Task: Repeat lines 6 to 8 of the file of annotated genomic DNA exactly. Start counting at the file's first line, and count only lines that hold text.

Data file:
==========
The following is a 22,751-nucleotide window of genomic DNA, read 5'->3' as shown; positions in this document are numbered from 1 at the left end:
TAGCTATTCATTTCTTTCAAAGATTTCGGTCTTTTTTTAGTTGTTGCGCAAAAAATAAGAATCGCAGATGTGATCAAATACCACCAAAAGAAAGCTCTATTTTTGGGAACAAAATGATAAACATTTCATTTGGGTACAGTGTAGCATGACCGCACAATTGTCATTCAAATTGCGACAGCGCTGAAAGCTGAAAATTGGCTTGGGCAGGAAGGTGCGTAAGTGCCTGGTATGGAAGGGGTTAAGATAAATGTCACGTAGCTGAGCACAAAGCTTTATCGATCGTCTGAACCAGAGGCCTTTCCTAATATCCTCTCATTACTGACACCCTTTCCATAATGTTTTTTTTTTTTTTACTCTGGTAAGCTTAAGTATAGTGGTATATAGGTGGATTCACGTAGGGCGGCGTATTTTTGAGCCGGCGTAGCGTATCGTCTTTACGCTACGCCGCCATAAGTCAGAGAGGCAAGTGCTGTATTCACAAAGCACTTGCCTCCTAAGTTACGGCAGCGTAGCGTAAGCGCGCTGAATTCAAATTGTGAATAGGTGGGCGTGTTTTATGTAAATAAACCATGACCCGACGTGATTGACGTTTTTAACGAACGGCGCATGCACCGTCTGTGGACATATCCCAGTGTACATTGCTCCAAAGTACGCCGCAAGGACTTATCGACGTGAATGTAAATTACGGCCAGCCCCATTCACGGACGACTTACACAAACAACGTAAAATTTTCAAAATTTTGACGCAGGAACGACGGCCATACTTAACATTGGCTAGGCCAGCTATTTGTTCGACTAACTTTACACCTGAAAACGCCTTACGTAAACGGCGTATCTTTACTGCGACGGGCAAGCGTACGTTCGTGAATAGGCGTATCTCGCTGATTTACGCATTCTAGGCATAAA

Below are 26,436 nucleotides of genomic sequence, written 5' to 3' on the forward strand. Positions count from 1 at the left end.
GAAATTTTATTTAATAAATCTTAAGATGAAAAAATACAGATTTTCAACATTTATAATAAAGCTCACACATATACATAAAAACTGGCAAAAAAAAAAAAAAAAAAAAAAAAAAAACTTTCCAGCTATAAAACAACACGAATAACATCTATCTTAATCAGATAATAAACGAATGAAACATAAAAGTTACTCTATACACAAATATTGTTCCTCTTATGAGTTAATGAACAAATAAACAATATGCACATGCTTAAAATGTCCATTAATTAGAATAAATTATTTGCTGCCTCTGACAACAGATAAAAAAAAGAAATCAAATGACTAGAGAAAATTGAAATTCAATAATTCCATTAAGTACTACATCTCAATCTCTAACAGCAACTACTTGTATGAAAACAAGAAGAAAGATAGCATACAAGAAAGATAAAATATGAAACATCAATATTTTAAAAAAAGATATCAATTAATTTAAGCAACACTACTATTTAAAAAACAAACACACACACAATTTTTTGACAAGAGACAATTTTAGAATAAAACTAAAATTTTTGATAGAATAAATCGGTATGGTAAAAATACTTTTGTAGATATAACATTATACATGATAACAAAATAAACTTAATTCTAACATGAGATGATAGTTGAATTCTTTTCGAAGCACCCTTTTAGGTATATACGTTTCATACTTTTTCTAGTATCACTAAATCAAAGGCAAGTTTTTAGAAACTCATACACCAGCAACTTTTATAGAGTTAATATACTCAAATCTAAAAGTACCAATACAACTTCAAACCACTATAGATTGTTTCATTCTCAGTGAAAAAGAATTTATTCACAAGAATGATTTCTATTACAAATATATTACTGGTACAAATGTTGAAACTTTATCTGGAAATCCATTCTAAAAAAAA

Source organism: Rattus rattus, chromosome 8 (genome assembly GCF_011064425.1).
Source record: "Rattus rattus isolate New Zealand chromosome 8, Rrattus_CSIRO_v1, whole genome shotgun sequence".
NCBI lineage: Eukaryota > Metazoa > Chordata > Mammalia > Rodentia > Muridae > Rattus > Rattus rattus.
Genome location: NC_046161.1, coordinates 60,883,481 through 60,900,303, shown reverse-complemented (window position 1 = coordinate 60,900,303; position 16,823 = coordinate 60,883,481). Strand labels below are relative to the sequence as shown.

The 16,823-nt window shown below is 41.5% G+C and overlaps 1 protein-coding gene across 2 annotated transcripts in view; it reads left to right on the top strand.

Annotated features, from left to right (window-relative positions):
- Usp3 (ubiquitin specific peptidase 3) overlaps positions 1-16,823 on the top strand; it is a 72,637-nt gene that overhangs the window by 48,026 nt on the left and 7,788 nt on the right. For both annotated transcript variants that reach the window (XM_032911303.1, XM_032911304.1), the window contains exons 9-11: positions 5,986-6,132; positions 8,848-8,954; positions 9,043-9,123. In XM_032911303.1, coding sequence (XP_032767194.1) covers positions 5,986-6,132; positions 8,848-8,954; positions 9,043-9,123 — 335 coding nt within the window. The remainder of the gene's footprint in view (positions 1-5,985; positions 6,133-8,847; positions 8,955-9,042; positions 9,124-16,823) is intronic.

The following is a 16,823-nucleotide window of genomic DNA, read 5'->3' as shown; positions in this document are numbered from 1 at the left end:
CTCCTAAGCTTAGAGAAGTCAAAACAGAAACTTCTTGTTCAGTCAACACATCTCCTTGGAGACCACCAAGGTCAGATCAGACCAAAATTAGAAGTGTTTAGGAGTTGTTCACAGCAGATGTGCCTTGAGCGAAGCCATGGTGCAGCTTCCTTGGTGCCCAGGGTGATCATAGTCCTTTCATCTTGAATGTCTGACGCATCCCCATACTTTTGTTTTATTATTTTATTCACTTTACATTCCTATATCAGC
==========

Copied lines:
Source record: "Rattus rattus isolate New Zealand chromosome 8, Rrattus_CSIRO_v1, whole genome shotgun sequence".
NCBI lineage: Eukaryota > Metazoa > Chordata > Mammalia > Rodentia > Muridae > Rattus > Rattus rattus.
Genome location: NC_046161.1, coordinates 60,883,481 through 60,900,303, shown reverse-complemented (window position 1 = coordinate 60,900,303; position 16,823 = coordinate 60,883,481). Strand labels below are relative to the sequence as shown.